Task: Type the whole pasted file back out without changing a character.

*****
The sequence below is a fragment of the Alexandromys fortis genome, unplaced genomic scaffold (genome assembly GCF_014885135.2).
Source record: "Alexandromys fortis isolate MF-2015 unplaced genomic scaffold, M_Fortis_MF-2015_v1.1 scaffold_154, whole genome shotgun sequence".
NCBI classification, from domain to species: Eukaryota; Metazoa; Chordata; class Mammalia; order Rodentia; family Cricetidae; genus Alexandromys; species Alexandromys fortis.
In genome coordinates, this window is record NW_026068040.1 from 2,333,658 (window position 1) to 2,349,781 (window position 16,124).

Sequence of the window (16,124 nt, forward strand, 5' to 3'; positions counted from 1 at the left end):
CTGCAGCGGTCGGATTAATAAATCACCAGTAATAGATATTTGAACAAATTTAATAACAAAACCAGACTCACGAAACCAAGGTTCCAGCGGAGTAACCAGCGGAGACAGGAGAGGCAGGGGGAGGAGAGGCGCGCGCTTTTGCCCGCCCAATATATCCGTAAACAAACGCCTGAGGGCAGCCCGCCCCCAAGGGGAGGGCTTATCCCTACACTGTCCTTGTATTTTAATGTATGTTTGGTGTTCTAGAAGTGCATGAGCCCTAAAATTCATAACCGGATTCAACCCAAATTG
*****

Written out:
The sequence below is a fragment of the Alexandromys fortis genome, unplaced genomic scaffold (genome assembly GCF_014885135.2).
Source record: "Alexandromys fortis isolate MF-2015 unplaced genomic scaffold, M_Fortis_MF-2015_v1.1 scaffold_154, whole genome shotgun sequence".
NCBI classification, from domain to species: Eukaryota; Metazoa; Chordata; class Mammalia; order Rodentia; family Cricetidae; genus Alexandromys; species Alexandromys fortis.
In genome coordinates, this window is record NW_026068040.1 from 2,333,658 (window position 1) to 2,349,781 (window position 16,124).

Sequence of the window (16,124 nt, forward strand, 5' to 3'; positions counted from 1 at the left end):
CTGCAGCGGTCGGATTAATAAATCACCAGTAATAGATATTTGAACAAATTTAATAACAAAACCAGACTCACGAAACCAAGGTTCCAGCGGAGTAACCAGCGGAGACAGGAGAGGCAGGGGGAGGAGAGGCGCGCGCTTTTGCCCGCCCAATATATCCGTAAACAAACGCCTGAGGGCAGCCCGCCCCCAAGGGGAGGGCTTATCCCTACACTGTCCTTGTATTTTAATGTATGTTTGGTGTTCTAGAAGTGCATGAGCCCTAAAATTCATAACCGGATTCAACCCAAATTG